Sunday, November 23, 2008

Seattle Art Museum: Edward Hopper's Women

Hopper's Chop Suey
The exhibit Edward Hopper’s Women is at the Seattle Art Museum (SAM) from November 13, 2008 – March 1, 2009. A small number of paintings are presented including the famous Chop Suey (1929) pictured above. Edward Hopper (1882 – 1967) was an American painter and printmaker whose work spans 60 years.

The exhibit opens a new window on to the artist beyond the creator of “those” mid-century, nostalgic, film-noir-ish, iconographic views of diners. (Sorry, we can’t help but to mention OMD’s inspired Hopper cover for Crush.) Instead, Hopper’s work becomes more narrative as you learn about him as a person (introverted) and his relentless study of people, especially the modern American women in urban scenes. Part of the key to deciphering Hopper, is understanding his relationship with his wife Josephine. She was the model for most if not all of the women in the paintings, and more importantly, the psychology of their hinted-at cool relationship makes the paintings perhaps a bit more understandable. Aspects of their relationship seem to be played out in the paintings: cool and detached, figures, whether one or more, seem isolated and you the viewer feels voyeuristic.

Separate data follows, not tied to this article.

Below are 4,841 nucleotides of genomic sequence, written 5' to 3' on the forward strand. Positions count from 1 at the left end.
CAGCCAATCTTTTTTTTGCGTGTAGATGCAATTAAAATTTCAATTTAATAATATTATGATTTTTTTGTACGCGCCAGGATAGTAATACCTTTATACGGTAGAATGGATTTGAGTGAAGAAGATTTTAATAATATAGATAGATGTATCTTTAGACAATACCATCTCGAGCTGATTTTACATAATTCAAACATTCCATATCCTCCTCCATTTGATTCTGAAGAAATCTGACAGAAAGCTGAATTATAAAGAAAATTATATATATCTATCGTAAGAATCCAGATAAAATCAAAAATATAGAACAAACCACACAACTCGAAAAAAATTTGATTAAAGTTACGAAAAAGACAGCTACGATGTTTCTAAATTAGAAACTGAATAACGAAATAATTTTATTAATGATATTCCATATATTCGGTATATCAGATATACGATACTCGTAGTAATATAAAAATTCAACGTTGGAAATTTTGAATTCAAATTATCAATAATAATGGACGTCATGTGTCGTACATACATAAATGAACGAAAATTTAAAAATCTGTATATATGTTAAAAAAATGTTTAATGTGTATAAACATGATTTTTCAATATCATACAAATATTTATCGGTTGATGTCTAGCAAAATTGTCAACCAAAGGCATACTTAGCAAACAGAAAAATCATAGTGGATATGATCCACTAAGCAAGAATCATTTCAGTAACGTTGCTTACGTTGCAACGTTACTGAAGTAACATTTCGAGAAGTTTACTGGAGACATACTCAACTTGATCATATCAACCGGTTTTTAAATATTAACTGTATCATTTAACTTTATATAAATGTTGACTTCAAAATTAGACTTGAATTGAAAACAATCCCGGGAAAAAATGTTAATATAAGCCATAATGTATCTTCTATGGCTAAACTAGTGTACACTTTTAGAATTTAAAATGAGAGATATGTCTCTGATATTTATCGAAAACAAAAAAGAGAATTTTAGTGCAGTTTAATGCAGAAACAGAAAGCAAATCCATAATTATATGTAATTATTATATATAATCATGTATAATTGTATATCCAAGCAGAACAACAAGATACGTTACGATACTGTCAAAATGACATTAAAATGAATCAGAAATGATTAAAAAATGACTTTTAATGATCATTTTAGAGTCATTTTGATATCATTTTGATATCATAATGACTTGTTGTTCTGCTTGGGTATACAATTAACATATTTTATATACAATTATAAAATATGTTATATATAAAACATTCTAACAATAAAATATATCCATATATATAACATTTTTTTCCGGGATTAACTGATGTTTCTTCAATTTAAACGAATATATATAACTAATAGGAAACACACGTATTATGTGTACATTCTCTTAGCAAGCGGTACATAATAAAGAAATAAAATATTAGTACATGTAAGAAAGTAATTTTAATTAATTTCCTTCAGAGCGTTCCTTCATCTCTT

Through two world wars, the Great Depression, and various art trends not much changed in Hopper’s work. Was that because American life truly didn’t change or Hopper’s interest didn’t?

No comments:

Post a Comment

All comments go through a moderation process. Even though it may not look like the comment was accepted, it probably was. Check back in a day if you asked a question. Thanks!